People make fun of it, but the temperance movement had some interesting merit.
Women's rights were limited and a husband with a drinking problem dragged families down in status and economic security. Divorce was unheard of and domestic abuse was not even a concept. Women's property rights were not present and\not enforced. Not to mention the fact that running a farm alone is not easy when there are children to raise.

Even worse, children of alcoholics were among those identified as genetically defective and were among those involuntarily sterilized.

Interesting tidbit.. "Matilda B. Carse became an activist after her son was killed in 1874 by a drunk wagon driver."

Of course Temperance aggravated many of those situations. But, it took a lot of changes in laws to get to a point where women's lives weren't totally destroyed if her husband was a drunk.

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Response to loyalsister (Reply #24)

Wed May 29, 2013, 06:54 PM

25. a bit different. small-scale moonshining always existed in backwoods locales, for local use, &

 

wasn't controlled by big capital -- it was actually to evade paying big capital prices (read the history of the liquor industry in the US). prohibition changed that situation -- in the same way the 'war on drugs' did. It turned a lot of firepower against relatively innocuous small-scale local producers, & the ultimate beneficiary was big capital.

ghettoization is about the divestment of large capital from geographic regions and its replacement with an underground criminal economy that can also be traced back to big capital.

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Response to HiPointDem (Reply #25)

Wed May 29, 2013, 06:58 PM

26. My bootlegger great grandfather died in prison

Different but there are plenty of similarities.

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Response to loyalsister (Reply #26)

Wed May 29, 2013, 07:00 PM

28. and in what year was he imprisoned?

 

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Response to HiPointDem (Reply #28)

Wed May 29, 2013, 07:05 PM

29. Sometime during the Depression

.

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Response to loyalsister (Reply #29)

Wed May 29, 2013, 07:21 PM

30. precisely.

 

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Response to Javaman (Original post)

Wed May 29, 2013, 02:04 PM

19. k&r

This is brilliant Javaman. I hope you will consider submitting it for publication somewhere too. More people need to read it.

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Response to Javaman (Original post)

Wed May 29, 2013, 02:19 PM

22. Support your local Los Pollos Hermanos.

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Response to Javaman (Original post)

Wed May 29, 2013, 02:51 PM

23. 1 Helpful factor in those hard-hit places could be cannabis legalization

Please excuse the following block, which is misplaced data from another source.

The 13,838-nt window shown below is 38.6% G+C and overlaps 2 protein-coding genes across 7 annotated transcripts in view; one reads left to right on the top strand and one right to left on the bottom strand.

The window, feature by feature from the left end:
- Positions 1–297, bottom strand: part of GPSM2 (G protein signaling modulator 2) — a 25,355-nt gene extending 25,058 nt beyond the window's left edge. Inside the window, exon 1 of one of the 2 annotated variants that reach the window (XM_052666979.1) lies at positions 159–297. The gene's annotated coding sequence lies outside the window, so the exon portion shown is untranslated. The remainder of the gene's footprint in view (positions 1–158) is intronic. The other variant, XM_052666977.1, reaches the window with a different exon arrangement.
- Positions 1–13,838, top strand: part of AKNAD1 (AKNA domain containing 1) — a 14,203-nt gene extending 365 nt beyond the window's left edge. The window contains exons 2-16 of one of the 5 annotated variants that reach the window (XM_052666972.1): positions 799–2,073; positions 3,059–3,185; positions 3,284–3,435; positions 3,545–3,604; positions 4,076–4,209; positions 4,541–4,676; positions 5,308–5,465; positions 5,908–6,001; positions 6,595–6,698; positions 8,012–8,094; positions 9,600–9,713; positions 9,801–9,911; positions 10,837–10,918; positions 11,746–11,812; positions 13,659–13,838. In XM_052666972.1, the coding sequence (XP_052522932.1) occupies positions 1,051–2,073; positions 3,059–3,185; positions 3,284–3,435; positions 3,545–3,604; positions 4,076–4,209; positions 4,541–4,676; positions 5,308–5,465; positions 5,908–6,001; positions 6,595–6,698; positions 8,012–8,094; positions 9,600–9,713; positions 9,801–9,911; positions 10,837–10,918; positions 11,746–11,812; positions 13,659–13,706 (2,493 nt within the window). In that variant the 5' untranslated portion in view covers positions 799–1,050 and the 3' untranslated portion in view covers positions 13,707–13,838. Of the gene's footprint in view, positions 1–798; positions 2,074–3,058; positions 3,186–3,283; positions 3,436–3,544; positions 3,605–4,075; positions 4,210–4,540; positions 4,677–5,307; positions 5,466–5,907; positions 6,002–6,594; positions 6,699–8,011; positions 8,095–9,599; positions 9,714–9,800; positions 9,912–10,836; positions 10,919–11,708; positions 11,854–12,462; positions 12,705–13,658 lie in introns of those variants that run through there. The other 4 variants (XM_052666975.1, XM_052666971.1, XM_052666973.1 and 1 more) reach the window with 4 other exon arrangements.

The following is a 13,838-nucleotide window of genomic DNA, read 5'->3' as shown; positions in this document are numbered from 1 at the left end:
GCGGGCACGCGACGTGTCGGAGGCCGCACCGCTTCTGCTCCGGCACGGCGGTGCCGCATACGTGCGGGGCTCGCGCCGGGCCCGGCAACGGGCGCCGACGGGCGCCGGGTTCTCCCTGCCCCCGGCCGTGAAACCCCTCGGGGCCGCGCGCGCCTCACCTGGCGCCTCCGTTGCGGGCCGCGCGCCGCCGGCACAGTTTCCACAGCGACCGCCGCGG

If cannabis legalization is handled properly (oriented towards small-operators, dispensaries and growers rather than big
distributors favored by outside investors, as recent votes in California have enabled), the profit$ can mean new business opportunities
for the "little folks" in the economically hard-hit communities.

Local tax funding will increase somewhat, for sure.

Also, money will be saved by local citizens on Corporate Pre$cription drug$, some of which can be readily replaced by cannabis.

Permitting recreational use increases the market even more, and also holds potential for "local flavor" attractions,
in a similar manner that small but prestigious high-quality wineries
can attract tourists to a region.

Add a few locally-owned cafes, snackshops, motels and maybe a local music festival or 2, and rural America can re-discover
the local flavors
it once had, before "mega-corporation saturation" set in.

Also, in areas with decent agricultural lands, inexpensive hemp, with 3-times the tensile strength of cotton, could be grown, to feed into local clothing, or camping, or sailing products manufacturing industries, yielding more jobs and non-corporate-controlled opportunity.

Cannabis-hemp is all good for these impacted places in these ways, and probably others I haven't even thought of.

Cannabis/hemp are enemies of The Corporate Way Of Doing Things.
That's part of the reason they were originally banned back in the 30s---So a whole new generation of parasitic industries could rise and dominate, with all their connected environmental degradation and intertwined profit-connections.

Those parasitic industries have had their day.

If we keep the Corporates out of cannabis legalization, the most parasitic industries will suffer permanent setbacks.


[link:http://www.advancedholistichealth.org/history.html|


And areas like those mentioned in the article, smashed-down by Corporate Economics, can have another aid in their recovery.

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Response to Javaman (Original post)

Wed May 29, 2013, 06:59 PM

27. Your post also explains every inner-city, predominantly African American communities as well

From South Central LA to Oakland, CA to Chicago, IL to Detroit, MI to Cleveland, OH to Baltimore, MD, etc. etc. etc., in all cases there were large urban areas with factory jobs that paid decent wages, and in every case, those jobs disappeared and were replaced with utter despair which lead to drug use and the dissolution of the African American family.